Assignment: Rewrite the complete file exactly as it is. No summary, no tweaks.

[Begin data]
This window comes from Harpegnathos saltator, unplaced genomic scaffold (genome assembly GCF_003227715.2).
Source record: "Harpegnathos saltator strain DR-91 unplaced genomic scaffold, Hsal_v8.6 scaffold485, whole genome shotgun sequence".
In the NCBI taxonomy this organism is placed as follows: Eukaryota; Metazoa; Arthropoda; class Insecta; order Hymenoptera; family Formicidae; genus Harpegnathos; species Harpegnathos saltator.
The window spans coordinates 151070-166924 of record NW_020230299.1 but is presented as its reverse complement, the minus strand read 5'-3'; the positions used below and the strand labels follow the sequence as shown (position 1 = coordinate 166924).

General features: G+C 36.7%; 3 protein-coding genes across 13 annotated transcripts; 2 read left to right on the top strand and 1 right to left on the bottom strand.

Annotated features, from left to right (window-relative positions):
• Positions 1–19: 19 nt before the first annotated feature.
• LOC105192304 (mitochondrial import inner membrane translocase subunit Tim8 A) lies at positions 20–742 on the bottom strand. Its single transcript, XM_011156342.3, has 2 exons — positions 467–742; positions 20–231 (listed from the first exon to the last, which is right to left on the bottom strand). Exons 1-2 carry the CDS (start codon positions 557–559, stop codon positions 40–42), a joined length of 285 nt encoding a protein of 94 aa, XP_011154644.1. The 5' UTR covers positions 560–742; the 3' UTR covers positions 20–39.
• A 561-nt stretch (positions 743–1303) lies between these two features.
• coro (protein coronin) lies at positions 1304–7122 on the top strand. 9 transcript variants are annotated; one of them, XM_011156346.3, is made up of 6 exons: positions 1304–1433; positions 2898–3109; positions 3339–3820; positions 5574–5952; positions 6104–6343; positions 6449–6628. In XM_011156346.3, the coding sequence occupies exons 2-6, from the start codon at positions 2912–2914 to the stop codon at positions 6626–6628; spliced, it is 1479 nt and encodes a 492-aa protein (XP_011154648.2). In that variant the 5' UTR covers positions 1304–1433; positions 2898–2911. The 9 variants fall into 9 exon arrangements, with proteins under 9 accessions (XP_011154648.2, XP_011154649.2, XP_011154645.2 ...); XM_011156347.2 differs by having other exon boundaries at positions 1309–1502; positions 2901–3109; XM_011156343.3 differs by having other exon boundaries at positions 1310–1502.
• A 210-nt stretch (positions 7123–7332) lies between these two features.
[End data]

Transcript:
This window comes from Harpegnathos saltator, unplaced genomic scaffold (genome assembly GCF_003227715.2).
Source record: "Harpegnathos saltator strain DR-91 unplaced genomic scaffold, Hsal_v8.6 scaffold485, whole genome shotgun sequence".
In the NCBI taxonomy this organism is placed as follows: Eukaryota; Metazoa; Arthropoda; class Insecta; order Hymenoptera; family Formicidae; genus Harpegnathos; species Harpegnathos saltator.
The window spans coordinates 151070-166924 of record NW_020230299.1 but is presented as its reverse complement, the minus strand read 5'-3'; the positions used below and the strand labels follow the sequence as shown (position 1 = coordinate 166924).

General features: G+C 36.7%; 3 protein-coding genes across 13 annotated transcripts; 2 read left to right on the top strand and 1 right to left on the bottom strand.

Annotated features, from left to right (window-relative positions):
• Positions 1–19: 19 nt before the first annotated feature.
• LOC105192304 (mitochondrial import inner membrane translocase subunit Tim8 A) lies at positions 20–742 on the bottom strand. Its single transcript, XM_011156342.3, has 2 exons — positions 467–742; positions 20–231 (listed from the first exon to the last, which is right to left on the bottom strand). Exons 1-2 carry the CDS (start codon positions 557–559, stop codon positions 40–42), a joined length of 285 nt encoding a protein of 94 aa, XP_011154644.1. The 5' UTR covers positions 560–742; the 3' UTR covers positions 20–39.
• A 561-nt stretch (positions 743–1303) lies between these two features.
• coro (protein coronin) lies at positions 1304–7122 on the top strand. 9 transcript variants are annotated; one of them, XM_011156346.3, is made up of 6 exons: positions 1304–1433; positions 2898–3109; positions 3339–3820; positions 5574–5952; positions 6104–6343; positions 6449–6628. In XM_011156346.3, the coding sequence occupies exons 2-6, from the start codon at positions 2912–2914 to the stop codon at positions 6626–6628; spliced, it is 1479 nt and encodes a 492-aa protein (XP_011154648.2). In that variant the 5' UTR covers positions 1304–1433; positions 2898–2911. The 9 variants fall into 9 exon arrangements, with proteins under 9 accessions (XP_011154648.2, XP_011154649.2, XP_011154645.2 ...); XM_011156347.2 differs by having other exon boundaries at positions 1309–1502; positions 2901–3109; XM_011156343.3 differs by having other exon boundaries at positions 1310–1502.
• A 210-nt stretch (positions 7123–7332) lies between these two features.